King Stephen’s reign was full of turmoil because of the conflict between him and King Henry’s daughter, Maud (Matilda). Both claimed the throne of England and tore the country apart trying to get it. Maud was supported by her half-brother, Robert of Gloucester (the employer of Geoffrey of Monmouth, see: http://www.sarahwoodbury.com/?p=341), who couldn’t claim the throne because he was a bastard. Otherwise, he was the richest and most powerful man in England behind Stephen.
The Anglo-Saxon Chronicle has a very lengthy entry on the time of King Stephen, and (in fact) ends with his death in 1154. The Chronicle describes the brutality of events and reads, in part: “When King Stephen came to England, he held his council at Oxford; where he seized the Bishop Roger of Sarum, and Alexander, Bishop of Lincoln, and the chancellor Roger, his nephew; and threw all into prison till they gave up their castles. When the traitors understood that he was a mild man, and soft, and good, and no justice executed, then did they all wonder. They had done him homage, and sworn oaths, but they no truth maintained. They were all forsworn, and forgetful of their troth; for every rich man built his castles, which they held against him: and they filled the land full of castles. They cruelly oppressed the wretched men of the land with castle-works; and when the castles were made, they filled them with devils and evil men. . . . I neither can, nor may I tell all the wounds and all the pains which they inflicted on wretched men in this land. This lasted the nineteen winters while Stephen was king; and it grew continually worse and worse. . . . To till the ground was to plough the sea: the earth bare no corn, for the land was all laid waste by such deeds; and they said openly, that Christ slept, and his saints.” (James Ingram translation)
“Stephen was the grandson of William the Conqueror and about half-dozen years older than his cousin and rival for the throne, Matilda (daughter of Henry I). After his father’s death in 1102, Stephen was raised by his uncle, Henry I. Henry was genuinely fond of Stephen, and granted his nephew estates on both sides of the English Channel. By 1130, Stephen was the richest man in England and Normandy.
. . . Stephen had promised to recognize his cousin Matilda as lawful heir, but like many of the English/Norman nobles, was unwilling to yield the crown to a woman. He received recognition as king by the papacy through the machinations of his brother Henry of Blois, Bishop of Winchester, and gathered support from the barons. Matilda was in Anjou at the time of Henry’s death and Stephen, in a rare exhibition of resolve, crossed the Channel and was crowned king by the citizens of London on December 22, 1135.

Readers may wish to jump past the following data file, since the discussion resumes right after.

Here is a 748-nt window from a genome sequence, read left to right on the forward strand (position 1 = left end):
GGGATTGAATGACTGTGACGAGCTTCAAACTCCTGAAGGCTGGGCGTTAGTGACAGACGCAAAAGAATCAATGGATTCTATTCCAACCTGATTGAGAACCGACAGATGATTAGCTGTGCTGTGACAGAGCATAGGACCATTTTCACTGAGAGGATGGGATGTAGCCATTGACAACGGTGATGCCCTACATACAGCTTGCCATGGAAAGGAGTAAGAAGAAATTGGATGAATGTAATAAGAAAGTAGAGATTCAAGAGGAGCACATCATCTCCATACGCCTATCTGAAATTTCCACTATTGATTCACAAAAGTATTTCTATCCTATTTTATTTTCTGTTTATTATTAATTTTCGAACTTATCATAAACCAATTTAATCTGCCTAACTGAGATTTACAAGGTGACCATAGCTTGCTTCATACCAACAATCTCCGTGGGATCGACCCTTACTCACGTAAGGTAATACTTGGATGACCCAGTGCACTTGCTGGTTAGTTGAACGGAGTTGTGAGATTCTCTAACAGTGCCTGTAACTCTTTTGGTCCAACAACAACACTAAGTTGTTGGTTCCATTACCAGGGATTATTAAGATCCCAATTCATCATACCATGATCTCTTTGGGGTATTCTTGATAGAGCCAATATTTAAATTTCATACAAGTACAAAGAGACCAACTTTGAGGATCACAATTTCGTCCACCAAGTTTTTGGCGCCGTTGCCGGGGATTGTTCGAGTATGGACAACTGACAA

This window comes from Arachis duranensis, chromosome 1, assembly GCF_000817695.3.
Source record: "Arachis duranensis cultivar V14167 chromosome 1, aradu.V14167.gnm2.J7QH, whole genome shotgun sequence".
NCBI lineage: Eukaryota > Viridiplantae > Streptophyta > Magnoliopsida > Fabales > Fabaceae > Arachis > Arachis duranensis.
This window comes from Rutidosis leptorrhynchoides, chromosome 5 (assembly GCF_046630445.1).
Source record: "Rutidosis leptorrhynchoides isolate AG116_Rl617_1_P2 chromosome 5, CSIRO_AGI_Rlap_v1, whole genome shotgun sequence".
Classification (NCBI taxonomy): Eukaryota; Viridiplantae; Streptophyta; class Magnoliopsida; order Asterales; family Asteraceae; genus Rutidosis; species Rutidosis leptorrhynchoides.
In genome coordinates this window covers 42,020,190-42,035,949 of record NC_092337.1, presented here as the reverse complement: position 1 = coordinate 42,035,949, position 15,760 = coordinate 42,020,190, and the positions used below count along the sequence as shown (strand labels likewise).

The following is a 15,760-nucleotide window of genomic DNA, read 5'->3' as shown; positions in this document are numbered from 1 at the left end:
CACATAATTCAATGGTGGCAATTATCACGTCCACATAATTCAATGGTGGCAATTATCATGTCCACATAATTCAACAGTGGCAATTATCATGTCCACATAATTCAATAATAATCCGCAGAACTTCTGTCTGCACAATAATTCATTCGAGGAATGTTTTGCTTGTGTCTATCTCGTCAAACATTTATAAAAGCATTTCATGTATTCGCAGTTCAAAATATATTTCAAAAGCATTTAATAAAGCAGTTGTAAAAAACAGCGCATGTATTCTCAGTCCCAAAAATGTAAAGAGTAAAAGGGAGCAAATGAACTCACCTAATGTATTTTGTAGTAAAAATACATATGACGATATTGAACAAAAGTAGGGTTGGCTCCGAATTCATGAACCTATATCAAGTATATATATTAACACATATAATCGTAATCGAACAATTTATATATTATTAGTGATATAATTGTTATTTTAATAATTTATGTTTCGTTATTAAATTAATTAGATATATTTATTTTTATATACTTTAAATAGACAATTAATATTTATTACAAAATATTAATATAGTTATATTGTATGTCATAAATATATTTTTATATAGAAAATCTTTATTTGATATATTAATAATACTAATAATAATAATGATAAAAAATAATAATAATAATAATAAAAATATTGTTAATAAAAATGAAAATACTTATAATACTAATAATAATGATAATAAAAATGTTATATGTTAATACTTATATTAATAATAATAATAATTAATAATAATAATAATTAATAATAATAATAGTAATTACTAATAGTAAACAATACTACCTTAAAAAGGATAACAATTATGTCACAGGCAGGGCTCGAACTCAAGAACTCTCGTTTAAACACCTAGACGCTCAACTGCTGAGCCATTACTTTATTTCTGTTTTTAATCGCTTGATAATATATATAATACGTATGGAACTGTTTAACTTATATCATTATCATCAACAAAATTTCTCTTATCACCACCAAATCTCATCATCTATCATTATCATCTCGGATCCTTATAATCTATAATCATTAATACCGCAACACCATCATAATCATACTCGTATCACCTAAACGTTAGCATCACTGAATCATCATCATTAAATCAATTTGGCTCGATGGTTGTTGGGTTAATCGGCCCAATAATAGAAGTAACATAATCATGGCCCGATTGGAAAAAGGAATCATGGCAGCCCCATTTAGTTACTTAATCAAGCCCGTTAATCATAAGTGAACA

Stephen’s first few years as king were relatively calm but his character flaws were quickly revealed. Soon after his coronation, two barons each seized a royal castle in different parts of the country; unlike his hot-tempered and vengeful Norman predecessors, Stephen failed to act against the errant barons. Thus began the slow erosion of Stephen’s authority as increasing numbers of barons did little more than honor their basic feudal obligations to the king. Stephen failed to keep law and order as headstrong barons increasingly seized property illegally. He granted huge tracts of land to the Scottish king to end Scottish and Welsh attacks on the frontiers. He succumbed to an unfavorable treaty with Geoffrey of Anjou to end hostilities in Normandy. Stephen’s relationship with the Church also deteriorated: he allowed the Church much judicial latitude (at the cost of royal authority) but alienated the Church by his persecution of Roger, Bishop of Salisbury in 1139. Stephen’s jealous tirade against Roger and his fellow officials seriously disrupted the administration of the realm.
Matilda, biding her time on the continent, decided the time was right to assert her hereditary rights.” With her half-brother Robert, Earl of Gloucester, Matilda invaded England in the fall of 1139. Betwen them, they dominated western England by 1141. “Robert captured Stephen in battle at Lincoln; Stephen’s government collapsed and Matilda was recognized as Queen. The contentious and arrogant Matilda quickly angered the citizens of London and was expelled from the city. Stephen’s forces rallied, captured Robert, and exchanged the Earl for the King. Matilda had been defeated but the succession remained in dispute: Stephen wanted his son Eustace to be named heir, and Matilda wanted her son Henry fitzEmpress to succeed to the crown. Civil war continued until Matilda departed for France in1148. The succession dispute remained an issue, as the virtually independent barons were reluctant to choose sides from fear of losing personal power. The problem of succession was resolved in 1153 when Eustace died and Henry came to England to battle for both his own rights and those of his mother. The two sides finally reached a compromise with the Treaty of Wallingford – Stephen would rule unopposed until his death but the throne would pass to Henry of Anjou.” http://www.britannia.com/history/monarchs/mon25.html
For Wales, Stephen’s reign allowed some measure of rewnewed sovereignty, most notably under the rule of Owain Gwynedd